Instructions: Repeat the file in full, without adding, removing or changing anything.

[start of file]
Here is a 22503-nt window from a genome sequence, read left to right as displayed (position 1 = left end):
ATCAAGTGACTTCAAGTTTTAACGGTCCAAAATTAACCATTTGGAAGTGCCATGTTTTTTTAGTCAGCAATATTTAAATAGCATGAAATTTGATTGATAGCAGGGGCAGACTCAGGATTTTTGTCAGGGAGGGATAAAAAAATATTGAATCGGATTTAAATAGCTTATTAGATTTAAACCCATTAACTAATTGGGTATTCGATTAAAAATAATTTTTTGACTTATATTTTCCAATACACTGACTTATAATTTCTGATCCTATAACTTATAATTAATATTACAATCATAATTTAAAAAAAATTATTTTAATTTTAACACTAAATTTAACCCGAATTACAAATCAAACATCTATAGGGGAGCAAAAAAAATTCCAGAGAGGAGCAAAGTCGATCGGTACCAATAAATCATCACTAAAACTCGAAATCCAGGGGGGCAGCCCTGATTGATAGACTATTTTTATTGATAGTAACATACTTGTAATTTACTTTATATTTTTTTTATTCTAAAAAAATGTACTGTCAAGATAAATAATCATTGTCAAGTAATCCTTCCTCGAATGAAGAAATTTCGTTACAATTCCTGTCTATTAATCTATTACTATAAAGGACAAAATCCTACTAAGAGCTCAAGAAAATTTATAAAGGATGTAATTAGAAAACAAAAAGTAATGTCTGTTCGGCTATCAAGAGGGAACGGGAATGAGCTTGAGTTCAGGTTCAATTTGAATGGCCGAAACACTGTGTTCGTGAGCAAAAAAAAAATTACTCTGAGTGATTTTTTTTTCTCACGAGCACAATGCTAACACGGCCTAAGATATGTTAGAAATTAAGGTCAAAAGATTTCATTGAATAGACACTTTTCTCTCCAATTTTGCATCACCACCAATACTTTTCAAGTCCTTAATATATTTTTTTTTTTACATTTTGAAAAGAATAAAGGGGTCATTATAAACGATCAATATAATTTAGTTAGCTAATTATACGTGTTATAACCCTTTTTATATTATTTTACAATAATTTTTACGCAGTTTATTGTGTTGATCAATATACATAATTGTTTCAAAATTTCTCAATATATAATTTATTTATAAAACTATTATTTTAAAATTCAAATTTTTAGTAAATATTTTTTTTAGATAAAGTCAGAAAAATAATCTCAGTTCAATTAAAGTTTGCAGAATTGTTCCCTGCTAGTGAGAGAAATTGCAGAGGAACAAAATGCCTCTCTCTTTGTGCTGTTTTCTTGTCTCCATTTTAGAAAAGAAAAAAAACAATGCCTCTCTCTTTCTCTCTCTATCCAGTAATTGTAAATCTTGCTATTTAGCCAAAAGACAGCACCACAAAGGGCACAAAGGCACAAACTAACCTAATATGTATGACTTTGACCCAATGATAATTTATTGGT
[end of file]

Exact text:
Here is a 22503-nt window from a genome sequence, read left to right as displayed (position 1 = left end):
ATCAAGTGACTTCAAGTTTTAACGGTCCAAAATTAACCATTTGGAAGTGCCATGTTTTTTTAGTCAGCAATATTTAAATAGCATGAAATTTGATTGATAGCAGGGGCAGACTCAGGATTTTTGTCAGGGAGGGATAAAAAAATATTGAATCGGATTTAAATAGCTTATTAGATTTAAACCCATTAACTAATTGGGTATTCGATTAAAAATAATTTTTTGACTTATATTTTCCAATACACTGACTTATAATTTCTGATCCTATAACTTATAATTAATATTACAATCATAATTTAAAAAAAATTATTTTAATTTTAACACTAAATTTAACCCGAATTACAAATCAAACATCTATAGGGGAGCAAAAAAAATTCCAGAGAGGAGCAAAGTCGATCGGTACCAATAAATCATCACTAAAACTCGAAATCCAGGGGGGCAGCCCTGATTGATAGACTATTTTTATTGATAGTAACATACTTGTAATTTACTTTATATTTTTTTTATTCTAAAAAAATGTACTGTCAAGATAAATAATCATTGTCAAGTAATCCTTCCTCGAATGAAGAAATTTCGTTACAATTCCTGTCTATTAATCTATTACTATAAAGGACAAAATCCTACTAAGAGCTCAAGAAAATTTATAAAGGATGTAATTAGAAAACAAAAAGTAATGTCTGTTCGGCTATCAAGAGGGAACGGGAATGAGCTTGAGTTCAGGTTCAATTTGAATGGCCGAAACACTGTGTTCGTGAGCAAAAAAAAAATTACTCTGAGTGATTTTTTTTTCTCACGAGCACAATGCTAACACGGCCTAAGATATGTTAGAAATTAAGGTCAAAAGATTTCATTGAATAGACACTTTTCTCTCCAATTTTGCATCACCACCAATACTTTTCAAGTCCTTAATATATTTTTTTTTTTACATTTTGAAAAGAATAAAGGGGTCATTATAAACGATCAATATAATTTAGTTAGCTAATTATACGTGTTATAACCCTTTTTATATTATTTTACAATAATTTTTACGCAGTTTATTGTGTTGATCAATATACATAATTGTTTCAAAATTTCTCAATATATAATTTATTTATAAAACTATTATTTTAAAATTCAAATTTTTAGTAAATATTTTTTTTAGATAAAGTCAGAAAAATAATCTCAGTTCAATTAAAGTTTGCAGAATTGTTCCCTGCTAGTGAGAGAAATTGCAGAGGAACAAAATGCCTCTCTCTTTGTGCTGTTTTCTTGTCTCCATTTTAGAAAAGAAAAAAAACAATGCCTCTCTCTTTCTCTCTCTATCCAGTAATTGTAAATCTTGCTATTTAGCCAAAAGACAGCACCACAAAGGGCACAAAGGCACAAACTAACCTAATATGTATGACTTTGACCCAATGATAATTTATTGGT